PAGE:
Do you know of the TV journalist Ted Koppel? Many may not, these days. Ted Koppel is retired now, but for many years his 30-minute late night TV News show, Nightline, was watched by many. Ted Koppel’s life reads like an advertisement for the truth of the saying, “Life is what happens to you while you’re busy making other plans.”
You see, Ted Koppel’s parents were Germans of Jewish background. His father, back in the 1930s, was a very successful businessman; he was in charge of a tire-making factory in Germany. But then Hitler and the Nazi Party began their rule, and Jews began to be persecuted. Suddenly, Mr. Koppel, looking for a new place to live, was invited to Lancashire, England and Mr. Koppel again ran a factory there. But then, as World War Two began, another surprise came. Whereas Ted’s dad was initially invited TO England, suddenly he was declared an “enemy alien” and jailed there. Ted, born in 1940, was raised alone in the war years by his mother as she scraped by. After the war, the Koppel family moved to America. Change and adaptation had become second nature to Ted and his family.
Years later, as Ted became a journalist and rose through the ranks at the TV network ABC, Ted had settled in to be a foreign correspondent for the rest of his career. Suddenly, in 1979, the American embassy was overrun in Iran and the Americans working there were taken as hostages. ABC started a nightly news program to tell America what was happening every day with the hostages, calling the program The Iran Crisis: America Held Hostage.Suddenly Ted had to change his life all over again; he became first the lead reporter and eventually the news anchor for that program, which eventually, after the crisis was over, became “Nightline,” a very popular late night TV news program which Koppel hosted for 25 more years.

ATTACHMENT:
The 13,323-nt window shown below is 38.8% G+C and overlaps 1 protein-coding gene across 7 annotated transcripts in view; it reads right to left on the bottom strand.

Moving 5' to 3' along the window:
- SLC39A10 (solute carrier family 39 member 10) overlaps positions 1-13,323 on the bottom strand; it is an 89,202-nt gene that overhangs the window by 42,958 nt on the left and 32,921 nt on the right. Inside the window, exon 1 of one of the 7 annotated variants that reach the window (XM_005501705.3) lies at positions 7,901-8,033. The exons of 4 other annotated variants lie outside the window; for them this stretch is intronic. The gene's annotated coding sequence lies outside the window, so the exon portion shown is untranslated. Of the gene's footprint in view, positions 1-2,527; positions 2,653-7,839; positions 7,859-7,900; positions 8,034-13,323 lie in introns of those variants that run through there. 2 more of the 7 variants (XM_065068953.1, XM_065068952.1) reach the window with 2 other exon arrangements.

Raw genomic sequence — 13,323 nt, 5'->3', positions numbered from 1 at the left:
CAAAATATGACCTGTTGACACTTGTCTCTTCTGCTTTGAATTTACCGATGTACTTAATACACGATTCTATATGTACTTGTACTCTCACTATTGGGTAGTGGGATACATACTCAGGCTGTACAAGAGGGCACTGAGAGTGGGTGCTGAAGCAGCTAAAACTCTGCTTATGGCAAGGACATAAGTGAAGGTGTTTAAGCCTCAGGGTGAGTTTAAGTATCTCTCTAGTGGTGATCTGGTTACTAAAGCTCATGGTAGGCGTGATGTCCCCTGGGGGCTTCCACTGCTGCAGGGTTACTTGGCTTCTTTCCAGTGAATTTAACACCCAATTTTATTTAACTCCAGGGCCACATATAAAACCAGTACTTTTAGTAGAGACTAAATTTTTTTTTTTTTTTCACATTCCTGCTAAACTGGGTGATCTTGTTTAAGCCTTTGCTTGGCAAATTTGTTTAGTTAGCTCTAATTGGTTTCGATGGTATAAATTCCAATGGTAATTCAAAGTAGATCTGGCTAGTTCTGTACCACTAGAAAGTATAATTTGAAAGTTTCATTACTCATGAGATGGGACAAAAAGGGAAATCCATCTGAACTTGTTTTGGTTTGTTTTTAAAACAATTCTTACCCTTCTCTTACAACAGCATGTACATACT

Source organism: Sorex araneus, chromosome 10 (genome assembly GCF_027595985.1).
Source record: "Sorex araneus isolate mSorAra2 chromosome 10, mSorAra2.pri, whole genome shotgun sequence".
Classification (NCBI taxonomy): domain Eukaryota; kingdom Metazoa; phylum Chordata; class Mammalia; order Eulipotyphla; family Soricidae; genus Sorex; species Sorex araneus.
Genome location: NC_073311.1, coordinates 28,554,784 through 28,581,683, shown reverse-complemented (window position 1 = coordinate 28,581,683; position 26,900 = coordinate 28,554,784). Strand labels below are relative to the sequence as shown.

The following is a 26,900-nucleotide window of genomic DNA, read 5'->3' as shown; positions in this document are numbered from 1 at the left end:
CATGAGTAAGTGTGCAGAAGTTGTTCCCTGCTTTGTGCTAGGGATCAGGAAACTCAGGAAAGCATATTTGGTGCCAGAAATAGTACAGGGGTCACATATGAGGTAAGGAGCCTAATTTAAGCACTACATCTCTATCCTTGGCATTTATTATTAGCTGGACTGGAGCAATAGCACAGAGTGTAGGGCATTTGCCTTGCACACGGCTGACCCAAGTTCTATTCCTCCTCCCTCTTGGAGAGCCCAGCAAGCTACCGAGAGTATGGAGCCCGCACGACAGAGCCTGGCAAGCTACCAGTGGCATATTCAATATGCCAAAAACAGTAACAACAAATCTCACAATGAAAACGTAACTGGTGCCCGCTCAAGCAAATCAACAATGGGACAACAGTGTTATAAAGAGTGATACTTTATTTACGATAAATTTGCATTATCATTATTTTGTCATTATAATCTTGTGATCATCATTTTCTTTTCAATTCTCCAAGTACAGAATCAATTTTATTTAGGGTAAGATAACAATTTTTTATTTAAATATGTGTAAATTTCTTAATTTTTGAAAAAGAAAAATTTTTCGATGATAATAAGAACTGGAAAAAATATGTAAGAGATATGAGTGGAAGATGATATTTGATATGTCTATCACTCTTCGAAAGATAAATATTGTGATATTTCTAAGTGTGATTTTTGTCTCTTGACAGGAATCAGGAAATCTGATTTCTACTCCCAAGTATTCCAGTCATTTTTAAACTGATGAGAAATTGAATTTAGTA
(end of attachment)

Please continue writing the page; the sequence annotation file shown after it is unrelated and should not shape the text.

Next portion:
There’s a term we like to use in our conversation once in a while that illustrates the changes that both Ted Koppel and most humans make – changes they didn’t PLAN on making – in their lives. The phrase is, “by force of circumstances.” Sometimes our lives are changed, and we had no knowledge that that change was coming – and, in fact, we had made “other plans”; but, by “force of circumstances,” changes had to be made. We see this in the year 2020 with COVID, and, in the past, with Ted Koppel – both while he grew up and in his professional life. Ted and his parents several times learned that “Life is what happens to you while you’re busy making other plans.”
That’s what happened to Mary and Joseph. They had met in the little Galilean village of Nazareth and were engaged to be married. What WOULD have happened with their lives, one wonders, if this couple had been able to follow-through with their original plans?! Probably a staid, predictable life filled with work and children, home life, and worship in the local synagogue. But instead, well…we know what happened instead! An angel visits Mary; Mary consents to be pregnant with the Son of God; Joseph almost divorces Mary but an angel convinces him otherwise; and they remain betrothed. End of surprises, right? Nah!
I’ve noticed that some facts in one’s life only become important LATER in life. Joseph, you see, was not originally from the north, from Nazareth. He and his own family were originally from a little town ‘way down south, near the capital in Jerusalem – a little town called Bethlehem! So, what happened next in the lives of Mary and Joseph is described in Luke, the second chapter – our Boost from the Bible for this week!
Luke writes: “In those days a decree went out from Emperor Augustus that all the world should be registered. This was the first registration and was taken while Quirinius was governor of Syria. All went to their own towns to be registered. Joseph also went from the town of Nazareth, in Galilee, to Judea, to the city of David called Bethlehem, because he was descended from the house and family of David. He went to be registered with Mary, to whom he as engaged and who was expecting a child. While they were there, the time came for her to deliver her child. And she gave birth to her firstborn son….”